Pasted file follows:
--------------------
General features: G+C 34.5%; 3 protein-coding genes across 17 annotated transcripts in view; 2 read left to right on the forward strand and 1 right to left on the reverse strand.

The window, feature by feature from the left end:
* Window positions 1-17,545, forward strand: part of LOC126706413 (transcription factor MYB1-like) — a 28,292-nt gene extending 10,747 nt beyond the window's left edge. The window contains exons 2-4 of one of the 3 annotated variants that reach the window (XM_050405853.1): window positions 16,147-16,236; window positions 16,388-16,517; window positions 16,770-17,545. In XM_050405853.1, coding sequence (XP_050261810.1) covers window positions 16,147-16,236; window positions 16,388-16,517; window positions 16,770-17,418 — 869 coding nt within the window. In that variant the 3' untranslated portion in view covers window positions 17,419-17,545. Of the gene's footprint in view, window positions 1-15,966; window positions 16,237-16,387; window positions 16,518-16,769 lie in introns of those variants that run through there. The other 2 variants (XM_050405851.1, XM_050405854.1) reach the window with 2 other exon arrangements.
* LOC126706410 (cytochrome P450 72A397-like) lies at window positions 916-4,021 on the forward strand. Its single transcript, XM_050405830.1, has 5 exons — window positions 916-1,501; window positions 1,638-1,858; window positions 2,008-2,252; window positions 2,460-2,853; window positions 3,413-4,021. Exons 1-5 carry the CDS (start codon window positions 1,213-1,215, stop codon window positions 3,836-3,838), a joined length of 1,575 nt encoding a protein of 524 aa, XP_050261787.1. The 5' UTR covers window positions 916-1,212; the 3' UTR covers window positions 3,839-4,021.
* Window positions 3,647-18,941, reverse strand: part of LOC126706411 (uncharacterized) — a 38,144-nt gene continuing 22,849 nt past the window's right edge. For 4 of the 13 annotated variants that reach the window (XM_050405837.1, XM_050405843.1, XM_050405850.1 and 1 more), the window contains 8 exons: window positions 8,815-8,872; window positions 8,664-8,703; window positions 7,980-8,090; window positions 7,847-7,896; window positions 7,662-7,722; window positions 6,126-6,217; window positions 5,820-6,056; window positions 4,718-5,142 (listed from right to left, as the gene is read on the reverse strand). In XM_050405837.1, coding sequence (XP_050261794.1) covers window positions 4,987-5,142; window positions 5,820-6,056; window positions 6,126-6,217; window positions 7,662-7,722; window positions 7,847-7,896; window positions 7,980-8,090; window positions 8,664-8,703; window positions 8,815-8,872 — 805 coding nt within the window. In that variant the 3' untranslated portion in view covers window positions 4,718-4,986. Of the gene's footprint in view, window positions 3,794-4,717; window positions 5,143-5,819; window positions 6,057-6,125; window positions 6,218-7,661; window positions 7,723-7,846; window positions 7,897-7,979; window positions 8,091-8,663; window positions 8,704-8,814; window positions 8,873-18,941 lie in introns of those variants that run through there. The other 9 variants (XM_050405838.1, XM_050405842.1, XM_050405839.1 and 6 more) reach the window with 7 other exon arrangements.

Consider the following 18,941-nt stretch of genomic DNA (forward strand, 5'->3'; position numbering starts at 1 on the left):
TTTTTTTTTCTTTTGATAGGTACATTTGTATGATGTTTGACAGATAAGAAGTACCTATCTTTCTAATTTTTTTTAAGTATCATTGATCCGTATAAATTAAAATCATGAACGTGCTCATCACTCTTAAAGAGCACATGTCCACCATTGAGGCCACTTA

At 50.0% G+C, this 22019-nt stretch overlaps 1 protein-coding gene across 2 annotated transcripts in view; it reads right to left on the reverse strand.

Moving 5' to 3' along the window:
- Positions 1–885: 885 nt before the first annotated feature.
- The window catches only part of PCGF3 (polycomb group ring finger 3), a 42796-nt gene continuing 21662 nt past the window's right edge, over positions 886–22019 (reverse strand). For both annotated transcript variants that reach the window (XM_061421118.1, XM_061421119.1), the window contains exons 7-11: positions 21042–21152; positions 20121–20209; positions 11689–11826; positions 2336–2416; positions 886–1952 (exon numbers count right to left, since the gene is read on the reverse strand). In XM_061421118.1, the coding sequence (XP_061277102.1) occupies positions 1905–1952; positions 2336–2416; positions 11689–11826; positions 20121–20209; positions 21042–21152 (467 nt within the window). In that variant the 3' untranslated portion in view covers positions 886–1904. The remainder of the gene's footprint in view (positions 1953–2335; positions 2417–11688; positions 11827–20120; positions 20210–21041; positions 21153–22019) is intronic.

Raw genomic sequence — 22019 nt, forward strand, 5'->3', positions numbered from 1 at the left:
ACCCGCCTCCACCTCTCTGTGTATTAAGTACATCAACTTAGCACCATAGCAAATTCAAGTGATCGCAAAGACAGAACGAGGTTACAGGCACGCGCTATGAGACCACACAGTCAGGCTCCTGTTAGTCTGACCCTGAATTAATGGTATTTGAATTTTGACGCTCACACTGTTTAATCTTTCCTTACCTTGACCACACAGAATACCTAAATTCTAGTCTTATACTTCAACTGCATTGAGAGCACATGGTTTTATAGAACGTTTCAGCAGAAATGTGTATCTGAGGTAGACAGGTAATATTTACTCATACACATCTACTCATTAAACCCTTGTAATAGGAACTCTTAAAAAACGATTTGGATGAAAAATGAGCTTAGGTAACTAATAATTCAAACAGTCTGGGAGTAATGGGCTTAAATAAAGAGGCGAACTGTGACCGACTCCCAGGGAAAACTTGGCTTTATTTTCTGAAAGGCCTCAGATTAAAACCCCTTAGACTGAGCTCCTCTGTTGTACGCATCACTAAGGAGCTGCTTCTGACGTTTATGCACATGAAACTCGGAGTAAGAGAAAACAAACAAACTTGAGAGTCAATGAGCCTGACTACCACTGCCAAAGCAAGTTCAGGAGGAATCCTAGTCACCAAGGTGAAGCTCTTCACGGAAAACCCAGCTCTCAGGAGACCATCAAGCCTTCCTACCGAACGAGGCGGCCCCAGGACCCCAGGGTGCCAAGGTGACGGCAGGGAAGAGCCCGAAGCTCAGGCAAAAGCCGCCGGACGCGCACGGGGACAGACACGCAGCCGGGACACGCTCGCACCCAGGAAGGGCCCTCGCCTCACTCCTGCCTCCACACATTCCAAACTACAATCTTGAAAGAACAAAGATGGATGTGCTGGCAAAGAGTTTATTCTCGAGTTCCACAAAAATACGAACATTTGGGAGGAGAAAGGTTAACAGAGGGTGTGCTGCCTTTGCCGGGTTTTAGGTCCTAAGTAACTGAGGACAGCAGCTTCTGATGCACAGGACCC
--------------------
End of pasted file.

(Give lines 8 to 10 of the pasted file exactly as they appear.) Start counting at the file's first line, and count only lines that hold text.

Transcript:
At 50.0% G+C, this 22019-nt stretch overlaps 1 protein-coding gene across 2 annotated transcripts in view; it reads right to left on the reverse strand.

Moving 5' to 3' along the window:
- Positions 1–885: 885 nt before the first annotated feature.